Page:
In politics it is often said: “While the future is known, it’s the past that keeps changing.” In demography, it’s exactly the opposite: while the past is known, it’s the future that keeps changing. That is simply because population’s fundamental building blocks — births, deaths and migrations — are not fixed but vary over time and place.
Before the 20th century, world population grew relatively slowly, even sometimes declining, because high rates of fertility were offset by high mortality rates, resulting in very low or even negative population growth. In contrast, during the 20th century world population nearly quadrupled, growing from 1.6 billion to 6.1 billion because while mortality rates had declined to comparatively low levels, fertility rates remained high (Table 1). The large part of that enormous demographic growth, 80 percent (an increase of 3.6 billion people), took place during the second half of the century. During that historic time, the world population growth rate peaked at 2.1 percent a year in the late 1960s, and the highest yearly increase, of more than 91 million people, occurred in the late 1990s.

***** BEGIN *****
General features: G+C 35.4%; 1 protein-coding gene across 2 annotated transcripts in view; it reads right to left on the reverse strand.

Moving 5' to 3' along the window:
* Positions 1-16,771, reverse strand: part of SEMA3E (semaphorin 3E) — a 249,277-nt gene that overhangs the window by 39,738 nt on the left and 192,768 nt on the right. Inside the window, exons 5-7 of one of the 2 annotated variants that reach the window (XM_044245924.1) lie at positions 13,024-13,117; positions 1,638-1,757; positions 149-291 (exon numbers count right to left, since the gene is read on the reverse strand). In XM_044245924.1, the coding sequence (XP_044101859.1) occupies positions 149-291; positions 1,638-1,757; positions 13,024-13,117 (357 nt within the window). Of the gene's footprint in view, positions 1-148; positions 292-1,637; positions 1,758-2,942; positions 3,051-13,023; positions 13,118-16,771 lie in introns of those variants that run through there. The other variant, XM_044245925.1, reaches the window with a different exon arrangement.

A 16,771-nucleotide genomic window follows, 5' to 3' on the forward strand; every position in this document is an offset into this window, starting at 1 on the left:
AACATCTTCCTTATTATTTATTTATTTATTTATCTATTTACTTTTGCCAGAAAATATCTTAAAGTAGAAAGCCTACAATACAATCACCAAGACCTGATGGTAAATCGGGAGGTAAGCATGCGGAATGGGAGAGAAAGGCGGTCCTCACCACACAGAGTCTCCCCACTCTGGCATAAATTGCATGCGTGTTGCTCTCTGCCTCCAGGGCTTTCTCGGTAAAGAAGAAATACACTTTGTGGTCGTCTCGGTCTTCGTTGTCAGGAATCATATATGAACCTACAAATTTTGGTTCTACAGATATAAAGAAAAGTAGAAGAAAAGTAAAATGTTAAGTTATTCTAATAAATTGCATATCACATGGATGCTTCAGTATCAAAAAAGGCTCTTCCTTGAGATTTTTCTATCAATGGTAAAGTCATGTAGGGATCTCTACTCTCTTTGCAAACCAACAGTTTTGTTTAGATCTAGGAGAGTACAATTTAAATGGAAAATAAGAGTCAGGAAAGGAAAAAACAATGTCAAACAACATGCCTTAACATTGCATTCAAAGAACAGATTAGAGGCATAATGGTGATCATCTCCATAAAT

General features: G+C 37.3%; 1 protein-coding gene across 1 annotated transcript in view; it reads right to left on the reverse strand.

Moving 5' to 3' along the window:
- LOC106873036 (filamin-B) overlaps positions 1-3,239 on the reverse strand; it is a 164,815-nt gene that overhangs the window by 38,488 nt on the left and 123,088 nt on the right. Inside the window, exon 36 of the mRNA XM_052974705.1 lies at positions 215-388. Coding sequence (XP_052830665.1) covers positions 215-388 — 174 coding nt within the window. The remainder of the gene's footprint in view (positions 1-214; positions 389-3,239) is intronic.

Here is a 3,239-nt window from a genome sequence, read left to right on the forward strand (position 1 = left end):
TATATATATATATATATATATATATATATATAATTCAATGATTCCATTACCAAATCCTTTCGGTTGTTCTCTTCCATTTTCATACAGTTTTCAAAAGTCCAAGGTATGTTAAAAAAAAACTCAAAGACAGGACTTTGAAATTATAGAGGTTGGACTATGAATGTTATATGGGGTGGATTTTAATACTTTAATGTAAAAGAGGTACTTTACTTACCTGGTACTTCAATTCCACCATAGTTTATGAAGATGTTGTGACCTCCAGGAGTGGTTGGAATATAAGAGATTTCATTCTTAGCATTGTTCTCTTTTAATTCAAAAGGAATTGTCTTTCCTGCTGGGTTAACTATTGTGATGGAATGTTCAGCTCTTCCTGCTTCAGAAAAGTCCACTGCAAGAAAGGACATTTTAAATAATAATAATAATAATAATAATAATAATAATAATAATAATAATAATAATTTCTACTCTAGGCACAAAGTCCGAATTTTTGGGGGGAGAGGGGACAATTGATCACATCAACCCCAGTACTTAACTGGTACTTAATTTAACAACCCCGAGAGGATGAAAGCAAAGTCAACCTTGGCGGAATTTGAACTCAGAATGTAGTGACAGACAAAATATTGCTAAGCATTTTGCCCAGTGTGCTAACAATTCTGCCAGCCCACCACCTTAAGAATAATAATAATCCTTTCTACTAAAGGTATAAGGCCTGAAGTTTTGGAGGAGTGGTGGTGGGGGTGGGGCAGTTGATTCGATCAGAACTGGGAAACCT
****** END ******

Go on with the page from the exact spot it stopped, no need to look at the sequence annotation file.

Today, world population is 7.3 billion and growing at nearly half its peak rate, or 1.1 percent annually, yielding a yearly addition of 82 million people, again below its historic high. Those demographic declines are the result of decreasing fertility rates.
Since the 1960s, the world’s fertility rate has fallen from five births per woman to half that level. At the start of the transition, few demographers would have expected rapid fertility declines to occur in traditional, less developed countries. Yet, in countries as diverse as Albania, Brazil, China, Costa Rica, Iran, Lebanon, Singapore, Thailand, Tunisia and Vietnam, fertility has dropped from more than six births per woman to below the replacement level of about two births for each woman. Today, 75 countries, or 48 percent of the world population, are experiencing fertility rates below the replacement level.